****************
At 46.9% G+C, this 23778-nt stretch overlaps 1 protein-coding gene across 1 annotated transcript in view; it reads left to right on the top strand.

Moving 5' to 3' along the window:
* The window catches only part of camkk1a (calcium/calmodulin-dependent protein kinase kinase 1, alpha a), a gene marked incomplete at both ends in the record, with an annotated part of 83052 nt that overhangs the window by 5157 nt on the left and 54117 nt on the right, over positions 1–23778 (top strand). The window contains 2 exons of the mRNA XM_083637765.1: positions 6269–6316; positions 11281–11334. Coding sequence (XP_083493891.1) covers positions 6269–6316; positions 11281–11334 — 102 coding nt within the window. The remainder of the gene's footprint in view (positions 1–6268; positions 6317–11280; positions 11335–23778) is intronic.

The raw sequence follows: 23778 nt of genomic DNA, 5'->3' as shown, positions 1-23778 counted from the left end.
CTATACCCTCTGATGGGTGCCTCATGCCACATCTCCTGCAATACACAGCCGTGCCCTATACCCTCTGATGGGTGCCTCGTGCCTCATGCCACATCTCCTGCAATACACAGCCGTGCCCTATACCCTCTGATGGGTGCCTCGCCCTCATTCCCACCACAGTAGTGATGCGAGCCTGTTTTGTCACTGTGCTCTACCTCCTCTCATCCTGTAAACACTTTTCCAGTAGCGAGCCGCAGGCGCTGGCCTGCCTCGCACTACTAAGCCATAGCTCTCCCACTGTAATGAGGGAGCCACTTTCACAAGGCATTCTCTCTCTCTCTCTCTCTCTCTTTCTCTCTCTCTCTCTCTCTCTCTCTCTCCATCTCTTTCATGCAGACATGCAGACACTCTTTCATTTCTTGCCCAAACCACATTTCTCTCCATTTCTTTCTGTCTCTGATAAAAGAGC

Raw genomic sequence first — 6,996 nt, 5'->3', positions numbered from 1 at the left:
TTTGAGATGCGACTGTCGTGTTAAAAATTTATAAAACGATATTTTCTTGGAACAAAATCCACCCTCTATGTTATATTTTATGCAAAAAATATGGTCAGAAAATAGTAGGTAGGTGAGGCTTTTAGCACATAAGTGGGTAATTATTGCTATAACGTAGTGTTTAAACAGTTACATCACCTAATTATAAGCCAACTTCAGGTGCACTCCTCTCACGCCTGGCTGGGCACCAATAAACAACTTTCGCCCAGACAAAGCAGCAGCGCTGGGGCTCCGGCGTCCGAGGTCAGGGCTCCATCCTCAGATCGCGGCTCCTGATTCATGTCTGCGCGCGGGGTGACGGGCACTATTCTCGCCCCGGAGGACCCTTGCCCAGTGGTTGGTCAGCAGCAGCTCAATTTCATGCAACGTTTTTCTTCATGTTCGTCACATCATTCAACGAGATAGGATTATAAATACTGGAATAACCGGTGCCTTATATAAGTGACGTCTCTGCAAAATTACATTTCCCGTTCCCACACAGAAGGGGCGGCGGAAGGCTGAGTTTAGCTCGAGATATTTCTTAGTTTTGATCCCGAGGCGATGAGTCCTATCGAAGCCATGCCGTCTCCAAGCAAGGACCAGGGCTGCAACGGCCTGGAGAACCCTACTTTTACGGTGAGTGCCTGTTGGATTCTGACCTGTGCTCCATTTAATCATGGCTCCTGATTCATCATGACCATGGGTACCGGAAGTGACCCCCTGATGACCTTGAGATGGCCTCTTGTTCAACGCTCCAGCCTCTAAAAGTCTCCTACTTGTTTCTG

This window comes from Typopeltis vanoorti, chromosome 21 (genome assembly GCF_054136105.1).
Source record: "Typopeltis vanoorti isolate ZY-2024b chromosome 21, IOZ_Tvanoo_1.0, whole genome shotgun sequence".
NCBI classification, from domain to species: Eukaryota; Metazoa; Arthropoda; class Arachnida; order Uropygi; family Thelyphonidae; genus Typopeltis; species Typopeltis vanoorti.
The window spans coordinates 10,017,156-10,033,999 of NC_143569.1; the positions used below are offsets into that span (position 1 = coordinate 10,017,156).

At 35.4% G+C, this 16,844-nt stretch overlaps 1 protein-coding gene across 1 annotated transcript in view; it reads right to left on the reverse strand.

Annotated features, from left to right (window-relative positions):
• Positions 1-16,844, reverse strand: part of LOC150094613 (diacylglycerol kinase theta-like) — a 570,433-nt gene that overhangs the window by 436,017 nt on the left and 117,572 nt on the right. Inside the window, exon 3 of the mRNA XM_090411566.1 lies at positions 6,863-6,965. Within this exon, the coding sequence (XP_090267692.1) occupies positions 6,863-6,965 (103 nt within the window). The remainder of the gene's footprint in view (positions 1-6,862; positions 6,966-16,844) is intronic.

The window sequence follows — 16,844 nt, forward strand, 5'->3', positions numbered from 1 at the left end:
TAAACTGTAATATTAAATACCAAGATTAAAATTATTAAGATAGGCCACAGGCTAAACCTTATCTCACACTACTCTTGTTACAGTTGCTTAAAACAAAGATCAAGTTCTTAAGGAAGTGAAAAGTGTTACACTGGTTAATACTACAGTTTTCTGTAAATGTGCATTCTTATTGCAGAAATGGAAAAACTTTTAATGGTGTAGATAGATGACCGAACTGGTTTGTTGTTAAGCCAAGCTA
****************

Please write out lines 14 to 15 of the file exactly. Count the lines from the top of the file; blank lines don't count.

• Positions 1-16,844, reverse strand: part of LOC150094613 (diacylglycerol kinase theta-like) — a 570,433-nt gene that overhangs the window by 436,017 nt on the left and 117,572 nt on the right. Inside the window, exon 3 of the mRNA XM_090411566.1 lies at positions 6,863-6,965. Within this exon, the coding sequence (XP_090267692.1) occupies positions 6,863-6,965 (103 nt within the window). The remainder of the gene's footprint in view (positions 1-6,862; positions 6,966-16,844) is intronic.

The window sequence follows — 16,844 nt, forward strand, 5'->3', positions numbered from 1 at the left end: